The Clock (1945)

The Clock / Vincente Minnelli / 1945 / fourstar

Active Ingredients: Charming and mature romance; Dramatic, mobile camerawork
Side Effects: Odd pacing

In Vincente Minnelli’s elegant and sophisticated war-time romance The Clock, a charming and tender lonely-hearts love story slowly cedes to a sober consideration of the costs of love and commitment. It seems a rare trick for an Old Hollywood genre piece, to indulge in the populist pleasures of its form while undercutting its naiveté with a dose of realism. But it’s the sincerity of Minnelli’s tone that elevates The Clock; the director isn’t interested in easy cynicism, just in engaging with the romance this genre provides in the first place. Read more…

Under the Skin (2014)

Under the Skin / Jonathan Glazer / 2014 / twostar

Active Ingredients: Bold imagery; Unsettling score and sound design
Side Effects: Lack of thematic weight; Use of non-actors

Jonathan Glazer’s Under the Skin is a difficult film to assimilate after seeing only once. It doesn’t offer answers, but rather tasks its viewers with unpacking its many narrative and thematic mysteries. This is a challenge I embrace from any filmmaker who respects his audience enough to issue it, and one that rewards multiple viewings, and yet I can only say that seeing Under the Skin once felt frustrating, unsatisfying and incomplete. Read more…

Ordet (1955)

Ordet / Carl Theodor Dreyer / 1955 / fivestar

Active Ingredients: Thematic provocation; Lighting and production design
Side Effects: Pace and theatricality can be challenging

[I owe a lot to Jonathan Rosenbaum’s piece for helping me discover Ordet‘s mysteries.]

Ordet is a film of astounding grace, dignity and transcendence, cinematic attributes in service of a tender fable about grace, dignity and transcendence. Its impeccable construction and sophisticated style are beautifully tailored, even inextricably linked, to the religious themes of its story. To discuss one is to discuss the other, the cinematic and the spiritual exist in close dialogue. And yet the elegance, austerity and honesty of this filmmaking—often mistaken for mere simplicity—conceal a quiet storm of drama and incendiary ideas. As both cinema and thought, Ordet is deceptively potent and provocative. It’s a lion of a film masquerading as a lamb. Read more…

Where to Start With… Mario Bava

[Diving into a new cinematic topic can be daunting. This series provides some suggestions on where to begin exploring a director’s body of work, a genre, style or theme. The three suggested films serve as a brief introduction; they’re not complete or authoritative, but will in some way be representative of the topic and hopeful inspire you to watch more, outlined in recommended further viewing.]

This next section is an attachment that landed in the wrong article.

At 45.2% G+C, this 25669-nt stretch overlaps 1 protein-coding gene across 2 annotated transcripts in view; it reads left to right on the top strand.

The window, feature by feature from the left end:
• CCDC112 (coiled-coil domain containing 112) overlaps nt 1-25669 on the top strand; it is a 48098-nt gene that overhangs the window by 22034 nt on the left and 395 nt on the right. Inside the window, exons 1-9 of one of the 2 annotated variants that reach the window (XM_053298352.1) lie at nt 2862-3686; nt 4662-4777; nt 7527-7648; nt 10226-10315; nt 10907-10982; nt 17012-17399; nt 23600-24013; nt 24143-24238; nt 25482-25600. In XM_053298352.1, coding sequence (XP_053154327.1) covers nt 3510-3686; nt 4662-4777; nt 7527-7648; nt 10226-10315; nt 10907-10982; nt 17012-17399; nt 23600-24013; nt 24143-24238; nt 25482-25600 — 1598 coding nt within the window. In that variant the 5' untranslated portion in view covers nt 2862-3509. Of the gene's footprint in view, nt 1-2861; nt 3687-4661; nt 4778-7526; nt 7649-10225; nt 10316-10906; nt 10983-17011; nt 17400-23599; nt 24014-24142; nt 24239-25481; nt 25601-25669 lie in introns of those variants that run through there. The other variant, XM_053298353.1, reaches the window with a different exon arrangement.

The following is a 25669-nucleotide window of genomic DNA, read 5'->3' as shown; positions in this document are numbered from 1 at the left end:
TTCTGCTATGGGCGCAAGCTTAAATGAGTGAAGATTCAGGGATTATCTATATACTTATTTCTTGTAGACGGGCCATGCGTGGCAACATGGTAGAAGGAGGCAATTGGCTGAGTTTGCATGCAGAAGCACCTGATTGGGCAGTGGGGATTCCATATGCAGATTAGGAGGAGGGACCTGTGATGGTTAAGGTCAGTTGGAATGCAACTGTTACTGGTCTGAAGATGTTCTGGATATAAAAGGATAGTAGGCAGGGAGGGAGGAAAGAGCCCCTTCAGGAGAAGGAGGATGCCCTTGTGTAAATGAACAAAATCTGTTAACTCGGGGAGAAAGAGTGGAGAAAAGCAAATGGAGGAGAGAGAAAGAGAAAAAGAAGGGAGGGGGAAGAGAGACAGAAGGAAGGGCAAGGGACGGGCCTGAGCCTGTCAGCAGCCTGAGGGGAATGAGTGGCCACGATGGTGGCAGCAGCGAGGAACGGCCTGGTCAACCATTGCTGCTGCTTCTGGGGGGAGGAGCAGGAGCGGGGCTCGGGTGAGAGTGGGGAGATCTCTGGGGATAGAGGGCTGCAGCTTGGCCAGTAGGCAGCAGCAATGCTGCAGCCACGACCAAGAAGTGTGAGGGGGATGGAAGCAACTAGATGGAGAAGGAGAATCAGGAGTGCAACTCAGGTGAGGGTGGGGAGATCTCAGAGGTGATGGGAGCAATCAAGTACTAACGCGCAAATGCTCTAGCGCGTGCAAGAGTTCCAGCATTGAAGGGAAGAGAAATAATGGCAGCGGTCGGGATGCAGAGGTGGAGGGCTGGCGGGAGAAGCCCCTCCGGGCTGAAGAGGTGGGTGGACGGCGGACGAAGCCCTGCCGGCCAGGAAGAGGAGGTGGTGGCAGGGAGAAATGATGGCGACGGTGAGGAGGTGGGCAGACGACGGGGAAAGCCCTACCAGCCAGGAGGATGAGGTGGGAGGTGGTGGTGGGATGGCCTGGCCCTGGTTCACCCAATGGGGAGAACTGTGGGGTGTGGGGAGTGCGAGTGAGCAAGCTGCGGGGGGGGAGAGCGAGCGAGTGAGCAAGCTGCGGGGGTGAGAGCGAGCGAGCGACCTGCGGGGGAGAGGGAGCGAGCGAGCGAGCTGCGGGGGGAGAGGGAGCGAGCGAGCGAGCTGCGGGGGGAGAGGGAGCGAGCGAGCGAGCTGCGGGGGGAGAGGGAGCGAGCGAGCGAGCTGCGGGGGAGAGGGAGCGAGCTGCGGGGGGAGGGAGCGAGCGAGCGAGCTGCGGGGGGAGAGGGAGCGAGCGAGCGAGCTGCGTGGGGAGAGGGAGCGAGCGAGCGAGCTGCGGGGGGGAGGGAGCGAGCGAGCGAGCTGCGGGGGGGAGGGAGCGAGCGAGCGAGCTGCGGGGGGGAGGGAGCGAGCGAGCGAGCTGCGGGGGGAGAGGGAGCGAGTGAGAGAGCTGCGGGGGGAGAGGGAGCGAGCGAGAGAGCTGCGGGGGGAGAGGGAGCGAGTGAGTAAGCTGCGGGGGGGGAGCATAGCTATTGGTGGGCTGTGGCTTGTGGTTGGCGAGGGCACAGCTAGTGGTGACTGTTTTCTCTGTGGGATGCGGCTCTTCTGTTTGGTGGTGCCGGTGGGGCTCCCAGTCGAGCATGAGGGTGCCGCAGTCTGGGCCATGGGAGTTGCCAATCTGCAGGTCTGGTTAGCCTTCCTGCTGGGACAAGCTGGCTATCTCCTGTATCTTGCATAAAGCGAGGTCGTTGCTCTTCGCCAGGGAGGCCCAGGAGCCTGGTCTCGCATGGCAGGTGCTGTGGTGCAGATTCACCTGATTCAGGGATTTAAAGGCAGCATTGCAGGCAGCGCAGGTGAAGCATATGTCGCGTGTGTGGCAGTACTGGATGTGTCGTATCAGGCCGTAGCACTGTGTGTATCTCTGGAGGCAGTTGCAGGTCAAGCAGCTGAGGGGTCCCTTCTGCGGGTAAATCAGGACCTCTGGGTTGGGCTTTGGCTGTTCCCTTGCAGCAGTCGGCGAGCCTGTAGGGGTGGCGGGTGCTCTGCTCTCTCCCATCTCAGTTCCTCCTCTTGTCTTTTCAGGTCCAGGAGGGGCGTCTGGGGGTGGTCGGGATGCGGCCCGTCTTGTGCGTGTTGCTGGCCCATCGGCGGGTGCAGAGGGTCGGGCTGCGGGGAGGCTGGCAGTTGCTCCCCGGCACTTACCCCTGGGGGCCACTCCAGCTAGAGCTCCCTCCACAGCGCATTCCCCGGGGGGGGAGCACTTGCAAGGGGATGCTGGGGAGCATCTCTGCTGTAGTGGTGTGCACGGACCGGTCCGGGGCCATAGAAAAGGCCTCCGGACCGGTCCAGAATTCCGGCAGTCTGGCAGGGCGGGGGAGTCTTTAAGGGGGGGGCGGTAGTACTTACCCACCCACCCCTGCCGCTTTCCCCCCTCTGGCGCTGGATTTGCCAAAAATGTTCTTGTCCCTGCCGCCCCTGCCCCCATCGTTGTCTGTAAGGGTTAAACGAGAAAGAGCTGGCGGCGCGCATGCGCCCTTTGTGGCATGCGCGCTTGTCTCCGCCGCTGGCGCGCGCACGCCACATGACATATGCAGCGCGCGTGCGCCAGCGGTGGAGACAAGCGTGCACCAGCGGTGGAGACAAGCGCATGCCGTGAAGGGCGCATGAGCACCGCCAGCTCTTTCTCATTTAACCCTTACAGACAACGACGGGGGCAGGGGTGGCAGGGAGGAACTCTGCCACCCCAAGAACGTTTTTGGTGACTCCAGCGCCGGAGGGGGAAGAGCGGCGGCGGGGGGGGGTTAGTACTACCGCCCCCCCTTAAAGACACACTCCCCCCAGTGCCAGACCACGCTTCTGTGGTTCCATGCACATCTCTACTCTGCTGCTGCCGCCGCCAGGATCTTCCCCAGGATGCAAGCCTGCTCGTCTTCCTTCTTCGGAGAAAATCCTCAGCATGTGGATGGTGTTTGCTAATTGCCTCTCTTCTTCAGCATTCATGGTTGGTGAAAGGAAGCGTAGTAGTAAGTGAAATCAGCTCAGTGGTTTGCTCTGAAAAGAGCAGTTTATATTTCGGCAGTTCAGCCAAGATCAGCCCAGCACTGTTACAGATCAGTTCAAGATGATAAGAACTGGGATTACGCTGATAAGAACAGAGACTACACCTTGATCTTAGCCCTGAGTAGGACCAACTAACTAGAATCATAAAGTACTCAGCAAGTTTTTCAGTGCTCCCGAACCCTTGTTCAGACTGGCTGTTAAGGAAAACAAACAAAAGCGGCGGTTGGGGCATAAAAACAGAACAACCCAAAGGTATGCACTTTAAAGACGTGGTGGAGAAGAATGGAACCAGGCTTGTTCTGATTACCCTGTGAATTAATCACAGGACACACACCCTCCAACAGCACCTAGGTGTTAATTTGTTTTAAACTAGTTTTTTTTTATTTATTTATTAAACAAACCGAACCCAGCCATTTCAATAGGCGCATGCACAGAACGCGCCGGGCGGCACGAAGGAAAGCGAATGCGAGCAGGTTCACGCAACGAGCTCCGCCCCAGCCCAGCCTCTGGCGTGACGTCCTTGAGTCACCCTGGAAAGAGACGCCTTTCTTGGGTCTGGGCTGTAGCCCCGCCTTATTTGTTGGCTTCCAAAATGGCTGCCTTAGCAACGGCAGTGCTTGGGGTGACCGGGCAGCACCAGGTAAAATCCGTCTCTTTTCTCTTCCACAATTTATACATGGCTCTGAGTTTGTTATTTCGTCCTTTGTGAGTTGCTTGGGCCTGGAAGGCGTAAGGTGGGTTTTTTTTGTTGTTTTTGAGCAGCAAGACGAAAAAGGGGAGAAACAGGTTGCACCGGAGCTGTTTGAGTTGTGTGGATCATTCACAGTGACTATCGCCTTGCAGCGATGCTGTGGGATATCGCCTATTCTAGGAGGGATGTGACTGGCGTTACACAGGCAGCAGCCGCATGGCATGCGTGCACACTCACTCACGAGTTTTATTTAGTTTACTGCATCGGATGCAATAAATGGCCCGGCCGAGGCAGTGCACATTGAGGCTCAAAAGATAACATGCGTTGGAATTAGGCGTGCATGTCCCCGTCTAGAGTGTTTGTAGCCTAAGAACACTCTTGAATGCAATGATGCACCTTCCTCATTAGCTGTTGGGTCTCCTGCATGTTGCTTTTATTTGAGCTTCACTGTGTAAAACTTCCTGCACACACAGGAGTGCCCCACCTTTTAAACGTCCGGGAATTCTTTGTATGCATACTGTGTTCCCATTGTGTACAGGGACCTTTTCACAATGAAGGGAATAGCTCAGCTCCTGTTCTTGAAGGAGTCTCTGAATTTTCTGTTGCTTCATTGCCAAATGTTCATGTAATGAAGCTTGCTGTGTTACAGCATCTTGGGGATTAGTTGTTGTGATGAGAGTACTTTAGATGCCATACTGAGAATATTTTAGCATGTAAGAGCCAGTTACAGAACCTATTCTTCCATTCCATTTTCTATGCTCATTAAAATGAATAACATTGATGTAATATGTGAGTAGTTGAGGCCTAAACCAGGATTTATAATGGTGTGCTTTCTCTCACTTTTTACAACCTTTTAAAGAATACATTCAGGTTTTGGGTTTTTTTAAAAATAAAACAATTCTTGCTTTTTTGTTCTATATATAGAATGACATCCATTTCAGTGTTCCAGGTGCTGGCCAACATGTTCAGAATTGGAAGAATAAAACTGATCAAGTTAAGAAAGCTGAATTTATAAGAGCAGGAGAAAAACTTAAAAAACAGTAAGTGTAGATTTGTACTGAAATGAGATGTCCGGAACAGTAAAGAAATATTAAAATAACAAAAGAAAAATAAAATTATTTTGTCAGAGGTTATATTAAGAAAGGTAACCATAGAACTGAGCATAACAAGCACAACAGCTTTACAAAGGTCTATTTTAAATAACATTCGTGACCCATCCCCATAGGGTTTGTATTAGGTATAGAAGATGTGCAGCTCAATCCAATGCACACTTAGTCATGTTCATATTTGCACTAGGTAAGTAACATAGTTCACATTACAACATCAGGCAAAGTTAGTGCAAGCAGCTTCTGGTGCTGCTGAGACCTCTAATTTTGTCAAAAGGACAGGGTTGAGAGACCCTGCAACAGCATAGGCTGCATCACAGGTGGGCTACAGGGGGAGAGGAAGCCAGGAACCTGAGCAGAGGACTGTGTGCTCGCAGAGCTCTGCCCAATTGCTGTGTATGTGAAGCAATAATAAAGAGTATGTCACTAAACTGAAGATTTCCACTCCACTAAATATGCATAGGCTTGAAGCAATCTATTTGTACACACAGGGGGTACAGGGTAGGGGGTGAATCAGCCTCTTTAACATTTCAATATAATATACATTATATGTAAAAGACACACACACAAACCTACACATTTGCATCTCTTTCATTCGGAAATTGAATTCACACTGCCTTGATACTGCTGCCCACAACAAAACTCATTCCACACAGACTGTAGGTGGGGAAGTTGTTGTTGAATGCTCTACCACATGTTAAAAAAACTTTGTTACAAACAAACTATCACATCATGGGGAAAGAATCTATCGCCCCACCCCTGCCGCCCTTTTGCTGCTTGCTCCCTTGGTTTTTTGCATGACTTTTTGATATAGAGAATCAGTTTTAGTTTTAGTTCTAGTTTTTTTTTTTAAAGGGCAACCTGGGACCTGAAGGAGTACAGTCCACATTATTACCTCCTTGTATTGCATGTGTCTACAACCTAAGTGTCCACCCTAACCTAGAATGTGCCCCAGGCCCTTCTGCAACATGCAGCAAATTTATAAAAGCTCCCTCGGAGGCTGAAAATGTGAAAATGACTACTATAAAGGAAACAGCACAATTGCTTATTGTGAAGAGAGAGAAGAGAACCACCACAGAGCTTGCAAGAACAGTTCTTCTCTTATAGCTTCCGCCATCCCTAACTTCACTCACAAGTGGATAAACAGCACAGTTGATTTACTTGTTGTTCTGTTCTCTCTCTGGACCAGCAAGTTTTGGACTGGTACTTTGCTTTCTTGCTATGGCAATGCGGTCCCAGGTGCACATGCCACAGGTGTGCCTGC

Mario Bava is an Italian director who made dozens of genre films throughout the 60s and 70s. Bava is often associated with the wave of giallo films—strange, colorful and vibrant horror/thrillers—that flourished at the time. While Bava’s films share the often schlocky, low-budget aesthetics of the giallo, they showcase Bava’s elegant construction, boundless creativity and sophisticated camerawork. Read more…

Noah (2014)

Noah / Darren Aronofsky / 2014 / twostar

Active Ingredients: Dark thematic content; Creation sequence
Side Effects: Derivative visuals; Theatrical performances

The critical consensus on Darren Aronofsky’s big-budget, epic passion project seems to deem it an “interesting mess.” To me, Noah is neither. The film is actually quite cogent narratively, if a bit unpredictable, and it’s too bloated and oppressive to be very interesting. Aronofsky has injected the biblical story with darkly psychological undercurrents involving faith, duty and the questionable morality of mankind, but all of this is drowned beneath uninspired CGI and familiar production design. Read more…

Nymphomaniac: Volume II (2014)

Nymphomaniac: Volume II / Lars von Trier / 2014 / onestar

Active Ingredients: Charlotte Gainsbourg and Stellen Skarsgard
Side Effects: Shallowness, cruelty and preposterousness

[Read my review of Nymphomaniac: Volume I here.]

Nymphomaniac: Volume II reveals the shallowness of Lars von Trier’s saga of emotional and sexual depravity that probably existed all along. And yet I feel that my reaction to the completed work would be substantially different if I had seen it in its original form, longer and as a single film. As it stands, however, Volume II eschews the formal and narrative playfulness of the first installment and veers Joe’s story in directions either impotent, regressive, or simply ludicrous. Read more…

The Grand Budapest Hotel (2014)

The Grand Budapest Hotel / Wes Anderson / 2014 / fourstar

Active Ingredients: Ralph Fiennes; Energy and fast pace; Comedy
Side Effects: Emotional shorthands; Dense plot

Like all of director Wes Anderson’s seven previous features, The Grand Budapest Hotel is an intricate piece of machinery, a minutely calibrated work bursting with detailed design and obsessive symmetry. Like the best of Anderson’s work—among which this film surely belongs—it also demonstrates a masterful command of formal technique, a thoughtful marriage of style and content, and moments of sincere, affecting poignancy. Read more…


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